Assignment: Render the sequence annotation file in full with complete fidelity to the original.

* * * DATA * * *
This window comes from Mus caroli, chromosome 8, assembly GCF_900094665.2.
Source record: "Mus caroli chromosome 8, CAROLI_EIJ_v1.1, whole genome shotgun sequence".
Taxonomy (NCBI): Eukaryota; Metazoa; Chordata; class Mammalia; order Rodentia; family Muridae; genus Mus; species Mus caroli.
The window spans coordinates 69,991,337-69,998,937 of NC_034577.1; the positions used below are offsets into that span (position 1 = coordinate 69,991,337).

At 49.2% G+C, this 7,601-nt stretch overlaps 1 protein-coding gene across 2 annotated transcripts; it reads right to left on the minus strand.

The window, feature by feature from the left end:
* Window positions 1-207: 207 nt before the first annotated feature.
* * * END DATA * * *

This window comes from Mus caroli, chromosome 8, assembly GCF_900094665.2.
Source record: "Mus caroli chromosome 8, CAROLI_EIJ_v1.1, whole genome shotgun sequence".
Taxonomy (NCBI): Eukaryota; Metazoa; Chordata; class Mammalia; order Rodentia; family Muridae; genus Mus; species Mus caroli.
The window spans coordinates 69,991,337-69,998,937 of NC_034577.1; the positions used below are offsets into that span (position 1 = coordinate 69,991,337).

At 49.2% G+C, this 7,601-nt stretch overlaps 1 protein-coding gene across 2 annotated transcripts; it reads right to left on the minus strand.

The window, feature by feature from the left end:
* Window positions 1-207: 207 nt before the first annotated feature.